Hacker Connect January 16 in New York
An event for and by the real estate tech community

Technology-based brokerage Redfin is offering consumers a new home-price tool that’s designed to let sellers build their own comparative market analysis, or "CMA," by choosing comparable homes ("comps") using recently sold data from multiple listing services.

The tool, designed to start a conversation with a Redfin agent, is one facet of an ongoing Redfin campaign to boost the number of sellers it represents.

The Seattle-based brokerage has made a name for itself among homebuyers by offering commission rebates and access to Virtual Office Website (VOW) listings data, a richer source of information than Internet Data Exchange (IDX) data, which is predominant among brokers.

Redfin Chief Marketing Officer Tom Vogl said listings currently represent "a very small percentage" of Redfin’s business, but that seller representation is growing at a pace "two to three times faster" than buyer representation.

"Our listing business is a major strategic focus for Redfin, and our home-pricing tool is one part of our strategy to grow that business," Vogl said. The brokerage is currently "staffing up" with agents who specialize in representing listings.

In its most recent annual report to investors, Redfin competitor ZipRealty Inc. said its agents represented buyers in 90 percent of the transactions they closed last year. The company, which last year stopped offering rebates to buyers, recently removed language from its website offering sellers savings of "up to 25 percent."

A spokeswoman for the company, Talia DeBene, said ZipRealty charges a minimum commission of $2,000 plus the market rate cooperating broker fee on all listings. "However, as independent contractors, our agents are free to negotiate the specific commission percentages with clients," DeBene said.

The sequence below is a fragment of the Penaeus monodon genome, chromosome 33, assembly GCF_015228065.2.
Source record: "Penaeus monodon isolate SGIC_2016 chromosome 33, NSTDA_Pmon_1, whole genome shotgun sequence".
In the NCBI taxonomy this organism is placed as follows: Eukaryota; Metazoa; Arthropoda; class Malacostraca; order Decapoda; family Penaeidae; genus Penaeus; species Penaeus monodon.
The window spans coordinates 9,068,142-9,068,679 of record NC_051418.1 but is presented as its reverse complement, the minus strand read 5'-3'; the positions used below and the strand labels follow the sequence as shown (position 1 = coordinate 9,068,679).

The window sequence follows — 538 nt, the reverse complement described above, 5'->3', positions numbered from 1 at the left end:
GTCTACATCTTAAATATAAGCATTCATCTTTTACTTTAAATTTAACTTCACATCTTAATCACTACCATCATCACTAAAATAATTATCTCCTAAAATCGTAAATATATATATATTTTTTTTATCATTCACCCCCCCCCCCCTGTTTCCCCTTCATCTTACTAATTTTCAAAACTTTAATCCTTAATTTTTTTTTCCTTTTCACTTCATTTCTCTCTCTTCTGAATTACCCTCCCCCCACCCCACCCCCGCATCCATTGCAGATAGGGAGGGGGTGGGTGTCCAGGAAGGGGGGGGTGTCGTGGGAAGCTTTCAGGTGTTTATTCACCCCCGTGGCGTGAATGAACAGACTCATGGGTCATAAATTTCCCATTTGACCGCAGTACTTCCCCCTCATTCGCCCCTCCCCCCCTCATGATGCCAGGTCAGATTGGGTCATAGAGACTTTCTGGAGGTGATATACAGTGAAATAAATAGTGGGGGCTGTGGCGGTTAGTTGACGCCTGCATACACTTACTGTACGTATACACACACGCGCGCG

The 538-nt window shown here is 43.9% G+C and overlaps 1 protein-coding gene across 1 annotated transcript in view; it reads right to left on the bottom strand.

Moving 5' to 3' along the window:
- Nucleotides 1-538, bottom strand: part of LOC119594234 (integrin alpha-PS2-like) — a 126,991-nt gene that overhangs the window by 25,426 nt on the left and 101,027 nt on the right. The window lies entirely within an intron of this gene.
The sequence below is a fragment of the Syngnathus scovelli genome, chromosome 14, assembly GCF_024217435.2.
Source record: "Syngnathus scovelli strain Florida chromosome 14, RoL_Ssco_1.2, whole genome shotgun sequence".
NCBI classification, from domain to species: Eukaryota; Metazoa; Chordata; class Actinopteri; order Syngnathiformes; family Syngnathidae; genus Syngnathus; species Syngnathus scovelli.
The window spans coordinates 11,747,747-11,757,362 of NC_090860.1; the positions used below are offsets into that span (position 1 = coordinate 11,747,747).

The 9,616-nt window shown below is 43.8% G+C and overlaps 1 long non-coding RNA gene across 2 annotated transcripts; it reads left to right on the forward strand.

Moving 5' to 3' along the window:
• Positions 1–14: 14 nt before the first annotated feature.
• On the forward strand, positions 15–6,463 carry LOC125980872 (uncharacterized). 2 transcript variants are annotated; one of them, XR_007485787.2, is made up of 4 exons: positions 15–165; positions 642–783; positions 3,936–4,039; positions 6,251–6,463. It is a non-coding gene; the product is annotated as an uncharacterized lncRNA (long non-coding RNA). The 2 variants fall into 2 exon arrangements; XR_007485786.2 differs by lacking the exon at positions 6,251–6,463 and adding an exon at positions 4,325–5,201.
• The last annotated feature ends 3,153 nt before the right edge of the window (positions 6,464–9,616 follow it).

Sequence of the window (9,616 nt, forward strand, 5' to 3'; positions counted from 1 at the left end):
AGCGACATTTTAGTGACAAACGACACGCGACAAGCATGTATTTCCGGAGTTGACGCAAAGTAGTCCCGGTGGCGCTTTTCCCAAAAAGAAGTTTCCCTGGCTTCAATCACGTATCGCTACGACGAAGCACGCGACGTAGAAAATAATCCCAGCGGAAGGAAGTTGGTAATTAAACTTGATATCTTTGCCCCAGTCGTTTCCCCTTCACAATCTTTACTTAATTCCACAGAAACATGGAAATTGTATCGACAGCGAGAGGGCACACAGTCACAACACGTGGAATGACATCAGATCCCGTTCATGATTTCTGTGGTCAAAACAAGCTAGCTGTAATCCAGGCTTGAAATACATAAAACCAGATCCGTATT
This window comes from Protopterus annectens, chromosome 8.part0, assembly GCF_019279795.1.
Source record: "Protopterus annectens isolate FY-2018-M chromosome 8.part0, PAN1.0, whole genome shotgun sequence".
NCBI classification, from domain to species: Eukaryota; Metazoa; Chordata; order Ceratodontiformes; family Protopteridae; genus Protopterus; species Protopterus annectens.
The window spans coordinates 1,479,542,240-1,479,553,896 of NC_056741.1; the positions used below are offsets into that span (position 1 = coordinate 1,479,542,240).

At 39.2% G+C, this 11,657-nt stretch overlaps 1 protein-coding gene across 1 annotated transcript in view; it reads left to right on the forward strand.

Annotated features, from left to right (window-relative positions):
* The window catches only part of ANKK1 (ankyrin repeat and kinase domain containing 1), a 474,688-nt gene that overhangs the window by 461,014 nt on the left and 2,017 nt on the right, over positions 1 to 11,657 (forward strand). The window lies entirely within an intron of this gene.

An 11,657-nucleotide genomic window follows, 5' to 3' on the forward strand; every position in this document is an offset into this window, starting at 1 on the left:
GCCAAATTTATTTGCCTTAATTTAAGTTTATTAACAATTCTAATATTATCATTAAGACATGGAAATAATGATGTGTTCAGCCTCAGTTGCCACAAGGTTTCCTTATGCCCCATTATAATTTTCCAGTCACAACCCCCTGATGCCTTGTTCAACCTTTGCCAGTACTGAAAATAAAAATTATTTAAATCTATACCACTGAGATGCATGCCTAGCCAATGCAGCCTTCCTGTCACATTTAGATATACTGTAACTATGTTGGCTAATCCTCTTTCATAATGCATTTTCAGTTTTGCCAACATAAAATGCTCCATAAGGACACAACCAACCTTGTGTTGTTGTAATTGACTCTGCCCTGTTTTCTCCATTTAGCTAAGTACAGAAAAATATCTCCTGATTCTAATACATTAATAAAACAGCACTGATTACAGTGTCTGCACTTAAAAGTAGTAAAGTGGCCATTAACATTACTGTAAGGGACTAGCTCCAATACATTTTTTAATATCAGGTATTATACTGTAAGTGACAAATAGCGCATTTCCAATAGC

Redfin charges sellers a 1.5 percent commission, subject to a $5,500 minimum fee — about half of what traditional brokerages charge. But Vogl said Redfin understands that sellers are looking for more than a break on their commission.

"If you think about it from the seller’s perspective, the lower fee is part of the value equation," Vogl said. "But the thing that’s most on the seller’s mind is having (the home) sell quickly for a price that is as much as (the seller) can get."

Other tools for sellers include a monthly home report that shows closed sales in their area. Redfin also offers up to $250 in matching funds for sellers to "stage" or otherwise spruce up their homes, and employs professional photographers to capture the images that will help market the house on Redfin.com and other websites.

Redfin expects the home-price tools will ruffle a few feathers in the industry — and it wouldn’t be the first time the company launched a controversial new feature or technology.

Listing brokers and agents often complain that sellers have unrealistic expectations about what their homes are worth. But Redfin doesn’t think allowing sellers to pick their own "comps" to build a CMA will exacerbate that problem.

The tool is designed to help sellers start a "fact-based conversation" with Redfin agents about home values.

Homeowners start with a price range based on nearby recently sold homes that are similar to theirs. If homeowners disagree with the comps used to create the estimate, they can change the mix of homes or adjust the value of those that are included based on differences in size, condition, age or improvements.


The "range widget" from Redfin’s home price tool.

"When somebody contacts us through this tool, our agents have the ability to see what (comps the consumers) chose, what they threw out, and to see their notes," said Jim Lamb, lead product manager for Redfin. "We’ve given agents the ability to reply with their own estimate, with their own notes on the comps."

The CMA built by the agent will be branded as "created for you" by the agent, Lamb said.

"It’s not putting your address into blank space on our website, and shooting out a number," said Redfin’s Rachel Musiker. "It takes a little time and thought — it’s a better way to educate consumers and to have a conversation."


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